The Emergence of North America

On January 1, 1994, the North American Free Trade Agreement (NAFTA) came into effect. If one judges a free-trade area by the size of its product and territory, North America became the largest in the world, larger than the European Union (EU). Yet that fact escaped all but a few analysts. It is widely known that the United States has the world’s largest economy, but North America also includes the eighth (Canada) and ninth (Mexico) largest economies as well. (The Economist, 2004)

In the eleven years since NAFTA came into effect, U.S. trade (exports and imports) more than doubled with its two neighbors— from $293 billion in 1993 to $713 billion in 2004. Annual flows of U.S. direct investment to Mexico went from $1.3 billion in 1992 to $15 billion in 2001, and the stock, from $14 billion to $57 billion. The annual flows of U.S. investment in Canada increased eight-fold, and the stock of FDI increased from $69 billion in 1993 to $153 billion in 2002. Canadian investment flows to the United States grew from a stock of $40 billion in 1993 to $102 billion in 2001.

Travel and immigration among the three countries also increased dramatically. In 2004, people crossed the two borders about 400 million times. The most profound impact came from those people who crossed and stayed. The 2000 census estimated that there were 21 million people of Mexican origin in the United States. Nearly two-thirds of all Mexican-born immigrants arrived in the last two decades.

North America is larger than Europe in population and territory, and its gross product not only eclipses that of the EU but also represents one-third of the world’s economic output. Intraregional exports as a percentage of total exports climbed from around 30 percent in 1982 to 58 percent in 2002 (compared to 61 percent for the EU). Our two neighbors export more energy to us than any other country, and U.S. exports to them were nearly twice those to all of Europe and nearly four times those to Japan and China in 2004. North America is no longer just a geographical expression. It has become a formidable and integrated region.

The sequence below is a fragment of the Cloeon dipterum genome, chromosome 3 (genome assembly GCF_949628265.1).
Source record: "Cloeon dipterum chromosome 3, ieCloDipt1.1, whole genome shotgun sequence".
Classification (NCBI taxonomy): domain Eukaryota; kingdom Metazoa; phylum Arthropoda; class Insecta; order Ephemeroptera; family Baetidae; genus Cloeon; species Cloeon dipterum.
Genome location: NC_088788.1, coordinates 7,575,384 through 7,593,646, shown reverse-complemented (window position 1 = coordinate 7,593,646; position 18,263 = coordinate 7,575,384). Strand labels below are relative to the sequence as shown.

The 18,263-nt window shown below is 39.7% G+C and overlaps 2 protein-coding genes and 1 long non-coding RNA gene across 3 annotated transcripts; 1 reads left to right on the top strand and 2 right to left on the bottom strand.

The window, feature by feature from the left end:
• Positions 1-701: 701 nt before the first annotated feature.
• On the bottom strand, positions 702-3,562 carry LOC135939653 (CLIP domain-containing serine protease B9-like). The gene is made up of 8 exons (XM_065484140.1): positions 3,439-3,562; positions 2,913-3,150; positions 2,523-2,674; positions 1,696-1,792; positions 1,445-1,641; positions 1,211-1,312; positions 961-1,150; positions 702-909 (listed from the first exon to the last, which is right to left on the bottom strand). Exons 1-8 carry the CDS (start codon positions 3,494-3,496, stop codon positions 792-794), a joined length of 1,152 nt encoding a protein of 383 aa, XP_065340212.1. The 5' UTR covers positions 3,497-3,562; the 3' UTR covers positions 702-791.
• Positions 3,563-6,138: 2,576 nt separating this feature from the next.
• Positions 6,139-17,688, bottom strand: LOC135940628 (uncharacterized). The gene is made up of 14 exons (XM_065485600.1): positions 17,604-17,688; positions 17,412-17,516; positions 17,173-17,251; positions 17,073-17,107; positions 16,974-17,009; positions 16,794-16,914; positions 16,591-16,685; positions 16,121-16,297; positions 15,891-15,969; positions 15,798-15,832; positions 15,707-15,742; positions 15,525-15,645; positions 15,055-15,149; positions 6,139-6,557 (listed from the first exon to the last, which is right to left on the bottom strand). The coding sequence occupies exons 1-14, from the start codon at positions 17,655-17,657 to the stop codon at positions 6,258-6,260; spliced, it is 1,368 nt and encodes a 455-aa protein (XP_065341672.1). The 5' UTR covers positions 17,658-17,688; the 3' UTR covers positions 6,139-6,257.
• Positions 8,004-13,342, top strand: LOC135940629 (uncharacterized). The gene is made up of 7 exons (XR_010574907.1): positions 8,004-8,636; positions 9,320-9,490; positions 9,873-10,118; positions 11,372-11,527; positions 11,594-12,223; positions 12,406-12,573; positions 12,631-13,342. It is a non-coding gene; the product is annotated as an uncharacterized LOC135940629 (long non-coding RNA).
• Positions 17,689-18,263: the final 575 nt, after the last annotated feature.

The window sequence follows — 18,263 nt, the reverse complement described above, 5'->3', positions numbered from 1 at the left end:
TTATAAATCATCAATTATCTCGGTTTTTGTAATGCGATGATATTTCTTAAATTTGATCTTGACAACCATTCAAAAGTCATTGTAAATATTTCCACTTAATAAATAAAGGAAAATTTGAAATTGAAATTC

North America’s New Agenda and the Response

With a few notable exceptions— such as trucking, softwood lumber, and sugar— where U.S. economic interests have prevented compliance, NAFTA largely succeeded in what it was intended to do: barriers were eliminated, and trade and investment soared. A decade later, however, North America faces new challenges that require new policies.

--First, NAFTA was silent on the development gap between Mexico and its two northern neighbors, and that gap has widened.

--Second, NAFTA did not plan for its own success: it failed to invest in new roads and infrastructure to cope with more trade and traffic. The resulting delays raised the transaction costs of regional trade more than the elimination of tariffs lowered them.

--Third, NAFTA did not address immigration, and the number of undocumented workers in the United States jumped in the 1990s from 3 million to 11 million (55 percent or 6 million came from Mexico).

--Fourth, NAFTA did not address energy issues, a failure highlighted by the catastrophic blackout that Canada and the north-eastern United States suffered in August 2003, and the dramatic growth in imports of natural gas by Mexico from the United States.

--Fifth, NAFTA created few credible institutions to coordinate policy, leaving the region vulnerable to market catastrophes like the Mexican peso crisis.

--Finally, NAFTA did nothing to address security, and as a result, the long-term effects of September 11 threaten to cripple North American integration.

This is the agenda for North America in the next decade. On March 23, 2005, President George Bush, President Vicente Fox, and Prime Minister Paul Martin met in Texas. This was not their first meeting, but the others had been little more than photo-opportunities. The three leaders announced a “Security and Prosperity Partnership of North America,” based on the premise that both security and prosperity are “mutually dependent and complementary.” They declared that the partnership is “trilateral in concept,” but the framework was incremental and dual-bilateral in fact.